Tuesday, September 24, 2013

Roosevelt Sykes - "44 Blues" (sound file & lyrics).

Edited by Azizi Powell

This is Part II of a five part series about "The Forty Fours" Blues songs. This post provides information about the "Forty Four Blues" as well as a sound file & lyrics to Roosevelt Sykes's song "44 Blues".

Part I of that series provides the text to the song entitled "Forty-Four" that is included in African American folklorist & Fisk Univesity professor Thomas W. Talley's 1922 collection Negro Folk Rhymes: Wise & Otherwise. Click for that post.

Part III provides information about Leothus Lee Green's song "Number 44 Blues" as well as a sound file & the lyrics to that song. Click for that post.

Part V provides a sound file and lyrics to Howlin Wolf's "Forty Four". Click for that post

The content of this post is presented for folkloric and aesthetic purposes.

All copyrights remain with their owners.

"The Forty-Fours," as its earlier form was sometimes referred to, was a piano-driven "barrelhouse honky-tonk blues" that was performed as an instrumental.[1] Little Brother Montgomery, who is usually credited with the development of the song, taught it to another blues pianist along the way by the name of Lee Green; Green, in turn, taught it to Roosevelt Sykes...

By the time he recorded it in 1929, Roosevelt Sykes supplied the lyrics and called the song "44 Blues":[2]

Well I walked all night long, with my .44 in my hand (2x)
Now I was looking for my woman, found her with another man

Well I wore my .44 so long, Lord it made my shoulder sore (2x)
After I do what I want to, ain't gonna wear my .44 no more

Now I heard my baby say, she heard that 44 whistle blow (2x)
Lord it sounds like, ain't gonna blow that whistle no more

Now I got a little cabin, and it's number 44 (2x)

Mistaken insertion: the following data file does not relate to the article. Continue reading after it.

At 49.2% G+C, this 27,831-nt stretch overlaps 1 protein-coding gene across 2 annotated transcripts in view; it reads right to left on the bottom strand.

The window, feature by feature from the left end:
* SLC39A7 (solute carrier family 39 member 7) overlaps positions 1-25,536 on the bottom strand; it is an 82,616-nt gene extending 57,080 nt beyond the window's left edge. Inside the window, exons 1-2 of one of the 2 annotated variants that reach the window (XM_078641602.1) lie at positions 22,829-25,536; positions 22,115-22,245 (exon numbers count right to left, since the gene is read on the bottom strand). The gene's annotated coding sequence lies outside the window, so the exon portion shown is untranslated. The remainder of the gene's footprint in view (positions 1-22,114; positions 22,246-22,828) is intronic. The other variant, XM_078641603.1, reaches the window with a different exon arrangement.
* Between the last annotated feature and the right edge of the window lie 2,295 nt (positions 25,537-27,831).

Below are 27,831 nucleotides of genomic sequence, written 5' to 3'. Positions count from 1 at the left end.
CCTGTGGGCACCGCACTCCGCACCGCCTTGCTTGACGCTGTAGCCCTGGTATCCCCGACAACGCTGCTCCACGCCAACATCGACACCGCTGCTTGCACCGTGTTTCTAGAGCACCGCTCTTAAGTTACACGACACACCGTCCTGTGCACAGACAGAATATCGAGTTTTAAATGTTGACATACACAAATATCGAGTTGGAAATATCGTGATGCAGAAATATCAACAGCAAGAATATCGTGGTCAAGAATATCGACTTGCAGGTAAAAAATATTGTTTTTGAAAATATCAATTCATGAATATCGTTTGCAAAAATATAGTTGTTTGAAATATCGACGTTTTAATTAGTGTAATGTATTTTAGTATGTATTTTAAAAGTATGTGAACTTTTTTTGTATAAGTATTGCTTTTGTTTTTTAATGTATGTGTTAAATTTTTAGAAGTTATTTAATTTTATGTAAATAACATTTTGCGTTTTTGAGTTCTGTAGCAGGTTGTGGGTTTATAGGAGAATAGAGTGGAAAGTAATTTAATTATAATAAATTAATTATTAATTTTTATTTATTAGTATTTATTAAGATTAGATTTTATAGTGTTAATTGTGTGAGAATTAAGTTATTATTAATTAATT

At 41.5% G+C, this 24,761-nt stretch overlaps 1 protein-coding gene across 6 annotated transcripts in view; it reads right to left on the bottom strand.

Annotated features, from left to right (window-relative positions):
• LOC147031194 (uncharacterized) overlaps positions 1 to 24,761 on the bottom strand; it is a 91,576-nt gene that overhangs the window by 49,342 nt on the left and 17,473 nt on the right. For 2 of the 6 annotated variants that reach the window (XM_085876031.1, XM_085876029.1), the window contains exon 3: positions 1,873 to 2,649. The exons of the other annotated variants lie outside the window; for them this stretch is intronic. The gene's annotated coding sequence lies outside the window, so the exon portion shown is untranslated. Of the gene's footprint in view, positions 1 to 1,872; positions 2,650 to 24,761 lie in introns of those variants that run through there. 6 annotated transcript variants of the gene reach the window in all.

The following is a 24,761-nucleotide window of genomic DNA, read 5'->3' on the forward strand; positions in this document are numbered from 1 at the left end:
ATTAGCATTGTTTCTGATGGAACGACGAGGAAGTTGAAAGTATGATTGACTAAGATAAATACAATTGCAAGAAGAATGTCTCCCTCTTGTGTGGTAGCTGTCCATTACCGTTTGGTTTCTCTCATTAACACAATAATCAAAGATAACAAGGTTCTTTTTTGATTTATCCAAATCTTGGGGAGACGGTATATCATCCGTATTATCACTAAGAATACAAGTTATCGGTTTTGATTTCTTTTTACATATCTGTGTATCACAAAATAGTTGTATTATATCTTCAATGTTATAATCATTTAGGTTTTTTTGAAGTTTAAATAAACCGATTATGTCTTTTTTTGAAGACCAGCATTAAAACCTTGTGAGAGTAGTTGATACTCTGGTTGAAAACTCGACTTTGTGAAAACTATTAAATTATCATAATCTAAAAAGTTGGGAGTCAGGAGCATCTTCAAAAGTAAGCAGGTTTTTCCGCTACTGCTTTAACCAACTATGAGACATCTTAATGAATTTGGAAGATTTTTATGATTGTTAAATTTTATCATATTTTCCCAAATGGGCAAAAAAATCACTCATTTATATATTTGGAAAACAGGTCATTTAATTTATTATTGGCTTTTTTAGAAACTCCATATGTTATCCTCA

Lord I wake up every morning, the wolf be scratching on my door

It was not until after Sykes recorded "44 Blues" that Green and Montgomery recorded their versions of "The Forty-Fours." While instrumentally both were similar to Sykes' version, the subject matter and lyrics were different. Lee Green recorded his version, titled "Number 44 Blues," two months after Sykes (August 16, 1929, Vocalion 1401). About one year later, Little Brother Montgomery recorded his version titled "Vicksburg Blues" (September 1930, Paramount 13006-A). Of the three, Roosevelt Sykes' version was the most popular and "was to be far more influential than Green's version."[2] "[Sykes' lyrics] played on the differing interpretations of the phrase 'forty-fours' — the train number 44, the .44 caliber revolver and the 'little cabin' on which was the number 44, presumably a prison cell."[2] "Undoubtedly, these overlays of meaning generally appealed to other singers, accounting for the frequent use of Sykes' lyrics."[2]

Due to the song's popularity, many versions of "Forty-Four" would appear over the following years, including some that bore little resemblance to the original except for the title. Sykes, Green, and Montgomery recorded it themselves ten times between 1929 and 1936.[2] In 1954, when Howlin' Wolf recorded his version, "Forty Four" took on a new outlook. Backing Wolf, who sang and played hamonica, were Hubert Sumlin and Jody Williams (electric guitars), Otis Spann (piano), Willie Dixon (bass), and Earl Phillips (drums). Together they transformed "Forty Four" into a Chicago blues...

[Howlin] Wolf retained Sykes' handgun reference and added "Well I'm so mad this morning, I don't know where in the world to go...



doctorsamurai, Published on Mar 10, 2012
Here are two comments from that sound file's viewer comment thread

"The .44 Magnum was not around, but .44 caliber revolvers and rifles were around in the late 19th century."
--VJDxp, 2013

"44 caliber revolvers did exist at that time. They used .44 Special cartridges. The .44 Magnum cartridges didn't exist until 1955."
-63YardDart, 2013

Thanks to Roosevelt Sykes for his life legacy. Thanks also to those who are quoted in this post. And thanks to the publisher of this song file on YouTube.

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